Tuesday, October 14, 2008

In Search of Teacher Bloggers

This week’s topic comes from an email response I received to last week's blog entry from Jen Sekella of Dozier Middle School in Newport News, VA:

I would like to start a blog - but I don’t know where educators hang out and blog on the ’net.

Jen’s question isn’t about what a blog is. It’s not about technical how-to’s. It’s about community. Where can you find other teachers and like-minded folks?

There are lots of places you can start a blog. Free blog hosts include Facebook, Wordpress, LiveJournal, MySpace, Blogger, Windows Live Spaces, and Xanga. Additional sites are listed in the Wikipedia Weblog Software entry.

There are teacher bloggers on all those blogging sites, but you have to know how to find them. If you want to write short updates, Facebook could be for you. Look up some colleagues you know on Facebook, and build your network from there. Don't miss the opportunity to look at your colleague’s friends too. You’ll connect to other teachers quickly and easily that way. There are also some Facebook groups for teachers:

The easiest solution is to join the 2008 NCTE Annual Convention Ning. Once you sign up, you can blog on the site and you will be immediately connected with other NCTE members. Everyone is welcome, whether you will attend the Convention next month or not. It’s a great way to plug into the sessions and connect with people. The process is simple:

  1. Sign Up (or sign in if you already have a login).
  2. Back on the Ning Homepage, click the My Page link.
  3. (optional) Add any details to your profile (the info on “My Page”).
  4. Click Blog Posts in the left column.
  5. Start writing your blog entry on the next page.

It really is that simple. So no excuses. You don’t even need to know HTML codes. Sign up on the NCTE Ning and get blogging!


Meanwhile, I keep dancing said...


The best way to become a part of the "blogosphere" is to read blogs, comment, and link to your blog. Your reading will lead you to new and different blogs, and when you join the conversation, you become part of the community. I started with HuffEnglish.com, which led me to lots of other good stuff.

Dana Huff said...

Thanks for the shout out, Meanwhile! What a surprise to click to comment and see my blog mentioned.

I have to second what Meanwhile says. Read other blogs -- teachers who teach the same things as you and teachers who teach different subjects from you, too. Comment, engage in conversation on their blogs. Over time, you do become part of the community.

npd said...

If you want a great read on almost every day, read Carla Beard's http://www.enotes.com/blogs/english-teacher-blog/

I find her blog both amusing and helpful. She is the WebEnglishTeacher and you will find an article by her in the Council magazine.

Linda Bowman said...

I was an English/writing teacher for over twenty years and about five years ago I started a writing/editing/coaching business. Last summer I started writing a monthly column called, "A Writer's Life," for a small regional newspaper. The next logical step was to have my column do double-duty as my monthly blog. The column and blog focus on some aspect of the writing process. I've had a little traffic to the site, but I'd love to connect and cross-reference with other writing teachers/tutors/coaches. You can read my blog or leave a comment by going to my website at www.tuneyourwritng.com.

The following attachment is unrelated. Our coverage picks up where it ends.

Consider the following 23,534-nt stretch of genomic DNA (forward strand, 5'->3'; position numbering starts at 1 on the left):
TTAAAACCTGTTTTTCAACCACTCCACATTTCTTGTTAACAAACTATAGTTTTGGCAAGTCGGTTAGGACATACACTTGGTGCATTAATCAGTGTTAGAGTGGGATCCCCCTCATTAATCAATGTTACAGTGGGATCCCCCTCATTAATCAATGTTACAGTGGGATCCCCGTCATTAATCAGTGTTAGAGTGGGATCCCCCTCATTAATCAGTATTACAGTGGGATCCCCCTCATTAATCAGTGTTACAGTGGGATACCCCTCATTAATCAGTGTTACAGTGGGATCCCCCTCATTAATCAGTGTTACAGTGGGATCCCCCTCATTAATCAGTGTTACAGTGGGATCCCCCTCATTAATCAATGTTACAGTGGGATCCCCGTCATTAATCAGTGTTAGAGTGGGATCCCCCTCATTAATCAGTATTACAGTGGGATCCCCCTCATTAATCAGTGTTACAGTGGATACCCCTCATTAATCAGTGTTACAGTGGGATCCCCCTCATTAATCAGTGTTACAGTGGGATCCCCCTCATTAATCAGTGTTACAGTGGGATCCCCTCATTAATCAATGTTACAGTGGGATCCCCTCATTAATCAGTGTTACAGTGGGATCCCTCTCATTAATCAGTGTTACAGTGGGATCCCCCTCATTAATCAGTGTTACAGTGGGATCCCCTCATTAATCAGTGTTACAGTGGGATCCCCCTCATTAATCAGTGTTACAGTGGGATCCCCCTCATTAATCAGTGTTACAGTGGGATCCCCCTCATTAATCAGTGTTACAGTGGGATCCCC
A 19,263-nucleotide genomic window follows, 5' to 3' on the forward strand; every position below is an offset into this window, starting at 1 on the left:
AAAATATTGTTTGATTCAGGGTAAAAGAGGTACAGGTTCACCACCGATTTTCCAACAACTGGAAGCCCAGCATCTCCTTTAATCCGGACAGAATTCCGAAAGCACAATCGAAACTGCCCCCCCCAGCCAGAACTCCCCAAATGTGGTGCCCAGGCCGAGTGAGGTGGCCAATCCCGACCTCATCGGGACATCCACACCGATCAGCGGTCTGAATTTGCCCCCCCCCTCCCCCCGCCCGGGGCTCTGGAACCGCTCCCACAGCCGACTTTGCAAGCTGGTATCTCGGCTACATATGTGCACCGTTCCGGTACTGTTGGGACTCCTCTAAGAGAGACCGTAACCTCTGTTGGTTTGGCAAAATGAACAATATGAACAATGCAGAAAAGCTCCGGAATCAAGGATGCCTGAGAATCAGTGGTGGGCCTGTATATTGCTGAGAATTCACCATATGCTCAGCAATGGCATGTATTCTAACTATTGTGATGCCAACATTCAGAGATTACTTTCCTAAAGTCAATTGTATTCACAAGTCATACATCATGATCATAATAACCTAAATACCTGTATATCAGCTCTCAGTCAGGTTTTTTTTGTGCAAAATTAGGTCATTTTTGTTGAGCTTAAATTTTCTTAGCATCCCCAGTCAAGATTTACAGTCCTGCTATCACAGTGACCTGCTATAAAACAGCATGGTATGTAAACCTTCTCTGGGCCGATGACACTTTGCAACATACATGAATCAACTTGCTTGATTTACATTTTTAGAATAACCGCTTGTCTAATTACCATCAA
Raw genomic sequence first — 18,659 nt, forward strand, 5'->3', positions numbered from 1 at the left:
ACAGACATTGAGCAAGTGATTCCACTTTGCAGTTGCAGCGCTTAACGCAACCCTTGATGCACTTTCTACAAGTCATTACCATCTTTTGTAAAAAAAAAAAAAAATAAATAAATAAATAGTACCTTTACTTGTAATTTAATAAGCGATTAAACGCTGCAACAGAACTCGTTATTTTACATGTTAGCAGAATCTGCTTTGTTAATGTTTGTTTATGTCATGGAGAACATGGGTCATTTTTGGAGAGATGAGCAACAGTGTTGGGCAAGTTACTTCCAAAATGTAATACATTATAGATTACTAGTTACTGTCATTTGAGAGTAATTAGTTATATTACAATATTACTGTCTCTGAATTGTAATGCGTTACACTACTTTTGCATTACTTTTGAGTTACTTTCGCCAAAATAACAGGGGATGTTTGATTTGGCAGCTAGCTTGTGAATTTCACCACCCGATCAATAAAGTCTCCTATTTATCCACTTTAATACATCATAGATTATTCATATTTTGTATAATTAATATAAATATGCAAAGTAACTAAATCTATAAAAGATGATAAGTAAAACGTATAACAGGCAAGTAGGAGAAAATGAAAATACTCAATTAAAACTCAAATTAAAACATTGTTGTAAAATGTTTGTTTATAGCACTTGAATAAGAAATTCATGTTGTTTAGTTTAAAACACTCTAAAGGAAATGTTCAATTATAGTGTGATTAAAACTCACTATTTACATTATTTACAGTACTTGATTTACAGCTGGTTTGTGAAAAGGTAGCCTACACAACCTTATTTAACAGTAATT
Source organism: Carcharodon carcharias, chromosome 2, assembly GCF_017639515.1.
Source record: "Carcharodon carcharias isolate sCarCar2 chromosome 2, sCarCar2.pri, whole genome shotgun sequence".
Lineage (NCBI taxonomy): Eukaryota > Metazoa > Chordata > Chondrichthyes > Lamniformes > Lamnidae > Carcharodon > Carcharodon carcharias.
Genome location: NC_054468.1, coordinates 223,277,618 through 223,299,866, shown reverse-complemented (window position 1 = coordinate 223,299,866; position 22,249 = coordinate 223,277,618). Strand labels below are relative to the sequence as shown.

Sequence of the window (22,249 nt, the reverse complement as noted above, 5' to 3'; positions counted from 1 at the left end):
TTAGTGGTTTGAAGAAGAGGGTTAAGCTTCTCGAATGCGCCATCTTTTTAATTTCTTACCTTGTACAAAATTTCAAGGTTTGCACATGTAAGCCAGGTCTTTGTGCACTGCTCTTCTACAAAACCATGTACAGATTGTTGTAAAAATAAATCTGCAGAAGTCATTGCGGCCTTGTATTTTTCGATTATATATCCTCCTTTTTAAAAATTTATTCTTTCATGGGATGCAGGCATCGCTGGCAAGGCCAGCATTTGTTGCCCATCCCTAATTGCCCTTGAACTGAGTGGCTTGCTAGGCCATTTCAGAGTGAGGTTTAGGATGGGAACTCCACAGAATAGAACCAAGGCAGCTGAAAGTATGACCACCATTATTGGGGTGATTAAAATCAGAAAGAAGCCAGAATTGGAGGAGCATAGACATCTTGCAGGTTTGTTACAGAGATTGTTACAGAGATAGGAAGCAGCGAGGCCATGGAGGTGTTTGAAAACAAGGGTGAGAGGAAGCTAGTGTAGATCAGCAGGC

sallylwess said...

Thank you for addressing this topic. I had actually been needing a bit more inpiration to start a blog. You all have given me that.

We have a family blog that was started by my daughter a few months back. It has been just great because I am able to keep up with my five children who are spread all over the country. We also have some very fun, funny and touching conversations via the blog. I also get updated photos of the grandchildren on a more regular basis.

Blogging is all about building community. I love it.
Tonight I will be addressing this topic during my University class that I teach on Secondary English Methods. Thanks for the input.

debrennersmith said...

www.debrennersmith.com I post a new reading or writing lesson daily. I also try to comment on at least 3-5 other blogs daily. deb

Teacher said...

I am a composition instructor at a community college, and I have been blogging with my students for a year.

Each semester, I create a new blog in which we discuss our response to the assigned literature. It has deepened student understanding and created a sense of community within the classroom.


I have not yet created a blog for collaboration and professional development, however I am interested in blogging with other teachers. Thank you for your post. I enjoy your blog very much.

Sharon Pajka-West,Ph.D. said...

I keep a blog for my own research and I blog with my first-year college students. If I "force" them to do something, I always do it myself. As a class, we set up Blogger accounts and respond to course readings.

It takes time to get your blog out there. Read other blogs and post comments. Tell your friends about your blog posts so that they can give you feedback. Finally, add your blog to an aggregator that gathers blogs from all over the internet into one central location.

Jeni M. said...

I do a classroom blog for the families and kids in my class. It is a fun way to keep them informed and interactive. I use WordPress because it's provided by our district.

angel said...

i am especially fond of laynie browne’s take in her 2007 book daily sonnets…lovely gentle surprising fun familial. she takes after bernadette mayer…
have you done a sonnet prompt for read/write/poem yet?
online informal